- Repeat if necessary.
How Can Bleach Stains Be Covered Up?
The affected area can always be covered if removing the stain wasn’t successful or if you’d prefer a more inventive solution. If you enjoy crafting, you might sew a sweet pattern over the harmed area of your clothing. Or pull out your sewing machine and add a fancy appliqued pattern!
Here are steps on how to use a straightforward fabric patch to cover a stained area for those of you who prefer a simpler approach:
- If you want the patch to stand out, choose a bold contrasting color or fabric that closely matches your garment.
- the stain’s size in inches. One inch more fabric square than the stain’s dimensions should be cut out.
- To create a quarter-inch hem on the square’s four sides, use an iron or your fingers.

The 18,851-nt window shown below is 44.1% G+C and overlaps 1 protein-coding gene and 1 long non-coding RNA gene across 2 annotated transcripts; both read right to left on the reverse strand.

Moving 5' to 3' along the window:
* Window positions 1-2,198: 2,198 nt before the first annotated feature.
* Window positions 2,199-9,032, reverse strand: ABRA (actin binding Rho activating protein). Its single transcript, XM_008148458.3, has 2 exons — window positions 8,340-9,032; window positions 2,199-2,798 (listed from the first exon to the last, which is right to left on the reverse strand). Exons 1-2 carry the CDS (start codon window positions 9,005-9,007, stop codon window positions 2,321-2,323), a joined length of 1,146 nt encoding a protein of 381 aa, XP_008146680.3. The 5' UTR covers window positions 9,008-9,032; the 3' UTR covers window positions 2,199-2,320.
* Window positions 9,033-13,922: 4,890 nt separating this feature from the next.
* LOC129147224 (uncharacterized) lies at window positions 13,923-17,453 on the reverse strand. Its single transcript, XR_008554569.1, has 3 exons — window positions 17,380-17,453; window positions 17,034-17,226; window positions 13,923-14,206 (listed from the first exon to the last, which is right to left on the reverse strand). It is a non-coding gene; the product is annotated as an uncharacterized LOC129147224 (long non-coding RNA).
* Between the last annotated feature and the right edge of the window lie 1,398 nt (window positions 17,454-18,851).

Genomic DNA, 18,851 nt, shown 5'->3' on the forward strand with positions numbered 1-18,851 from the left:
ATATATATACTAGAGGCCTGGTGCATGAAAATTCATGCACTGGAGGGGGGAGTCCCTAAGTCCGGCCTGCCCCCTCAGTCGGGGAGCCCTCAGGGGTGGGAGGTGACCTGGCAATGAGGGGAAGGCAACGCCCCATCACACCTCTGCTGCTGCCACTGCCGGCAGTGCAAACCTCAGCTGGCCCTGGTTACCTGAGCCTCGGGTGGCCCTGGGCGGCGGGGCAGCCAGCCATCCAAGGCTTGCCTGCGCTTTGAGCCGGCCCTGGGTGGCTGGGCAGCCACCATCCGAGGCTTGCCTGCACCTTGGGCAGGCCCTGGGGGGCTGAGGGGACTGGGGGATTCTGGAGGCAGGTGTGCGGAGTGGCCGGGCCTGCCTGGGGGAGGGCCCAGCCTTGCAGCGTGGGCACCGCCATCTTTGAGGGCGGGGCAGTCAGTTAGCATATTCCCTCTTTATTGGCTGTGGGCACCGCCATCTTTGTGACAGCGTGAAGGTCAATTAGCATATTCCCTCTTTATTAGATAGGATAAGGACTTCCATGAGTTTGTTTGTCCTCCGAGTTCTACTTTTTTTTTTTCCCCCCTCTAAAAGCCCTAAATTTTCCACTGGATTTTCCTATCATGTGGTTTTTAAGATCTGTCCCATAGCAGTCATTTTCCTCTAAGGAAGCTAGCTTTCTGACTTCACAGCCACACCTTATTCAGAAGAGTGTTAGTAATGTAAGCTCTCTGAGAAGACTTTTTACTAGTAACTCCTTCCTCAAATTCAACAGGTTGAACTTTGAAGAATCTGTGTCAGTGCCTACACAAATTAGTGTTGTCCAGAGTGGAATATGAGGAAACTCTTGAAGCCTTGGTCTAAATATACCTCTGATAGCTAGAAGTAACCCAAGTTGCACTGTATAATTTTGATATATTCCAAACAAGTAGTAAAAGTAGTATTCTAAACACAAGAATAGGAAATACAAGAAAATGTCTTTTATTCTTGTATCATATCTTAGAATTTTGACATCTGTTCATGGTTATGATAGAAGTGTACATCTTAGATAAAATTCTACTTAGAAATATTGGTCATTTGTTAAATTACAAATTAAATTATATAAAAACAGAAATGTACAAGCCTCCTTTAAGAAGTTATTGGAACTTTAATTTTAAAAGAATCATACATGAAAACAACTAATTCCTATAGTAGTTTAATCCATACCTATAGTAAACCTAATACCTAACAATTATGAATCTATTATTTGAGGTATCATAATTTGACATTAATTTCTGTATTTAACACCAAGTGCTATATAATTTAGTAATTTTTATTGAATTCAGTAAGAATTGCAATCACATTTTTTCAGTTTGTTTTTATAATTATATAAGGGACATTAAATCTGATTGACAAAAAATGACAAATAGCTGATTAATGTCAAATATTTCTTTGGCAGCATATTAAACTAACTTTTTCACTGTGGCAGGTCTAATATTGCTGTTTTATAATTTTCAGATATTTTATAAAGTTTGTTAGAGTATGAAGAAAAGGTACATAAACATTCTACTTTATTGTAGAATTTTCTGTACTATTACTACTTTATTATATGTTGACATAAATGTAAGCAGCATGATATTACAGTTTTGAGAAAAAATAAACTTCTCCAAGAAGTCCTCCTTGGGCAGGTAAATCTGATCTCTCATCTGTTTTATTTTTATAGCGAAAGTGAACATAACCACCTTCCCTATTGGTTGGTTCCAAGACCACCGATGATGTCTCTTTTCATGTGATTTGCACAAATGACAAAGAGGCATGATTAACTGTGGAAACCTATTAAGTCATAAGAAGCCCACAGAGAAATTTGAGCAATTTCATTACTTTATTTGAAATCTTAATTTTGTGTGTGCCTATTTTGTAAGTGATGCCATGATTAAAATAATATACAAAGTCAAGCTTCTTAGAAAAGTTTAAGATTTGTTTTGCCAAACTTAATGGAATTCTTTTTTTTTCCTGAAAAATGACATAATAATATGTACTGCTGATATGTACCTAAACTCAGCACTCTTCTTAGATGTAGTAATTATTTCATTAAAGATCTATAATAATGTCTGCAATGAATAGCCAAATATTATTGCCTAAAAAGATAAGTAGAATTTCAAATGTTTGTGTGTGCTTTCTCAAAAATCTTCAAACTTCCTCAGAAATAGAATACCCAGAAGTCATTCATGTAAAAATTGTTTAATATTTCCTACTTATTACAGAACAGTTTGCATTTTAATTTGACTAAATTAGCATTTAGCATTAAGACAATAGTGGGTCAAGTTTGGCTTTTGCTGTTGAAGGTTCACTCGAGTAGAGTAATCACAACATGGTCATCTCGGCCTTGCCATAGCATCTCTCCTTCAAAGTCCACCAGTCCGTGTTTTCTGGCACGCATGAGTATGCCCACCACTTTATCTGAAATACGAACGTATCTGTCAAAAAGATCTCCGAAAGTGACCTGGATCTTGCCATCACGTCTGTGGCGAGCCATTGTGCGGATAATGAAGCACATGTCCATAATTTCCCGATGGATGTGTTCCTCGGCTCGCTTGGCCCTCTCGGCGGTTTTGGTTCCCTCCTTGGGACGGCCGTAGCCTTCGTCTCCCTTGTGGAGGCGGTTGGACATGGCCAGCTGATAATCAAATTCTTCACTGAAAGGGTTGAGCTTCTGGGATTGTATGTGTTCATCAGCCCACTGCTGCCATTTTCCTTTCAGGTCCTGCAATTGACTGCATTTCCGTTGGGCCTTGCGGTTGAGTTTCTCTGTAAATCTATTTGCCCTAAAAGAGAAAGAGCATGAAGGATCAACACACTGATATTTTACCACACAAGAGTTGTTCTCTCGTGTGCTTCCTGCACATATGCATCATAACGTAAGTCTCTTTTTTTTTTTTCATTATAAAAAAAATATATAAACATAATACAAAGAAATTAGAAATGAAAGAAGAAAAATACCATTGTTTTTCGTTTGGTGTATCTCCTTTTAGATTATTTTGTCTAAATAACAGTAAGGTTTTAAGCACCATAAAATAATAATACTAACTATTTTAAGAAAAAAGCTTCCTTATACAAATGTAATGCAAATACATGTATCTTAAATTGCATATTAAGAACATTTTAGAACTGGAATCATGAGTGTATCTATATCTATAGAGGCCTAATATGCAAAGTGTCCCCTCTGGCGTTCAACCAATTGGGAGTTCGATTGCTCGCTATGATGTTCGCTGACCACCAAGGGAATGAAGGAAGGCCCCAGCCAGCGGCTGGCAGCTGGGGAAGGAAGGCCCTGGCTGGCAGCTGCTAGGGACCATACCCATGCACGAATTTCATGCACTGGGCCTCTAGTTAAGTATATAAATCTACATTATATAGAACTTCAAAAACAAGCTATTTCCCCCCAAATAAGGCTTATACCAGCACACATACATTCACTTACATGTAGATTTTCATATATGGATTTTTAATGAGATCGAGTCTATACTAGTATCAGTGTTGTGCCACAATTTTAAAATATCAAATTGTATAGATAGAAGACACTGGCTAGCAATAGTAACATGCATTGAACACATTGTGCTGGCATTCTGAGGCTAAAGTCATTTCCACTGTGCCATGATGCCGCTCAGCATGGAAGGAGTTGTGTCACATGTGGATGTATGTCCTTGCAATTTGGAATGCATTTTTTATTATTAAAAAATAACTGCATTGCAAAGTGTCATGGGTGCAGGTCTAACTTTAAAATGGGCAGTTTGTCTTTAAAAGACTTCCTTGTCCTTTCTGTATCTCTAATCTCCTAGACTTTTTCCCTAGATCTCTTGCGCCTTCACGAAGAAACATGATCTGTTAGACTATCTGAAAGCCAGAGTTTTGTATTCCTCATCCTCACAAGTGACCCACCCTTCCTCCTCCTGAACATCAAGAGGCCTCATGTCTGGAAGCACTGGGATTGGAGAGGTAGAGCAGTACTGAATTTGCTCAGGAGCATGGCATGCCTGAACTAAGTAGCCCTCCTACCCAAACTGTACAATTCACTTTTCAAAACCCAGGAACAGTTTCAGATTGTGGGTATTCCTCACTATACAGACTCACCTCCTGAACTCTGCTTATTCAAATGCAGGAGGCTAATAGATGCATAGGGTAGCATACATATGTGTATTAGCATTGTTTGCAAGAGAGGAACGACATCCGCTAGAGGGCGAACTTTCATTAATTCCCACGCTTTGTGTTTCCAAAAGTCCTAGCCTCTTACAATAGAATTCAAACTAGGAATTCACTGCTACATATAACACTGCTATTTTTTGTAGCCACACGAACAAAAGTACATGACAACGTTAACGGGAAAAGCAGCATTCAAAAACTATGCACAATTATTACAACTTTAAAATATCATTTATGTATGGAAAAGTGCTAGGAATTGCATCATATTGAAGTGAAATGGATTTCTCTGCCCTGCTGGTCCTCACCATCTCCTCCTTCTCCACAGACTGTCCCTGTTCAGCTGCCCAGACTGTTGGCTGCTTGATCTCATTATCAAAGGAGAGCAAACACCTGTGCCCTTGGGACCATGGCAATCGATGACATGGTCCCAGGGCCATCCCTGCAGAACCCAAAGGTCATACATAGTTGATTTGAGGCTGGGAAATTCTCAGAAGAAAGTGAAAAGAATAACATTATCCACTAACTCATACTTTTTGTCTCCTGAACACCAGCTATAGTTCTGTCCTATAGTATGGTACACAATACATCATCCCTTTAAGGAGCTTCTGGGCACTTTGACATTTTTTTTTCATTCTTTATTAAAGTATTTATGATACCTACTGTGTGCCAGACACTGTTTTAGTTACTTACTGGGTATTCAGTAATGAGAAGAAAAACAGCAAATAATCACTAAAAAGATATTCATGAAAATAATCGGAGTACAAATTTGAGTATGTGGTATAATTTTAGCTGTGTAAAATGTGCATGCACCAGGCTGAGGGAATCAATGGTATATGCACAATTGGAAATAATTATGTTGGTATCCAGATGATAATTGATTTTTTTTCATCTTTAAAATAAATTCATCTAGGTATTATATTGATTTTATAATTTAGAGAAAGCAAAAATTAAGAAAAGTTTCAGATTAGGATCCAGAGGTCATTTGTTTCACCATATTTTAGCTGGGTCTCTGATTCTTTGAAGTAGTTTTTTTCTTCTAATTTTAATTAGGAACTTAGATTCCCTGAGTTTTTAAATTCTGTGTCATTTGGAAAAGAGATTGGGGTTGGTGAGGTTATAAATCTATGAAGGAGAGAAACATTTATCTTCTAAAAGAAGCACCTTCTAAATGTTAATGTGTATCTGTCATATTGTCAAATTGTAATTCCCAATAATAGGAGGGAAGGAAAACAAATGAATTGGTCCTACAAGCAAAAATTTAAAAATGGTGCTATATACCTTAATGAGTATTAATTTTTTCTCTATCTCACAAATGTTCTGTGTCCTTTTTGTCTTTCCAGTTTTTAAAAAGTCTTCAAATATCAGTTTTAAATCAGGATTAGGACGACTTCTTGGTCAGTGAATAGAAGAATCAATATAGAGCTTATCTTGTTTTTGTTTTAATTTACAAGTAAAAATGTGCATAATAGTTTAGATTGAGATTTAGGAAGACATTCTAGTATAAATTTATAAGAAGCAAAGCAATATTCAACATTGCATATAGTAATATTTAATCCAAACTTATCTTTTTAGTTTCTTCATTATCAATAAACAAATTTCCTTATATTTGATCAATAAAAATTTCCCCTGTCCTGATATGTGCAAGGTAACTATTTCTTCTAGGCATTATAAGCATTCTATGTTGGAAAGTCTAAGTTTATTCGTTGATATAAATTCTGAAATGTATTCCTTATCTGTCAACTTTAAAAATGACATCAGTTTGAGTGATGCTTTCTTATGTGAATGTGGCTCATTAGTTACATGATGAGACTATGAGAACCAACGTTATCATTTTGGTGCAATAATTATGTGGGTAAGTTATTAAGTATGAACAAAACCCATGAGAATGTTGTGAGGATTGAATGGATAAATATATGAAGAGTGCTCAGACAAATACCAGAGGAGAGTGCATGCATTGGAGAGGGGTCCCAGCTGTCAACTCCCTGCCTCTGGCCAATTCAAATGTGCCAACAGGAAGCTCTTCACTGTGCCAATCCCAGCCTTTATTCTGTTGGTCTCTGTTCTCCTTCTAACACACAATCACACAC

- With the folded edges on the inside, pin the square to your clothing.
- Choosing matching patch-colored sewing thread
- Secure the patch to your clothing by sewing a slip stitch all the way around its edge.
- Trim the thread’s loose ends after you’ve knotted it.
How Can Bleach Stains Be Avoided?
Ideally, you want to stop bleach stains from occurring in the first place rather than taking steps to repair or remove them. Always keep in mind:
- Check all care labels to see if the items are bleach-safe before using bleach on your laundry. Bleach is effective at treating spot stains, bleaching, and disinfecting clothing.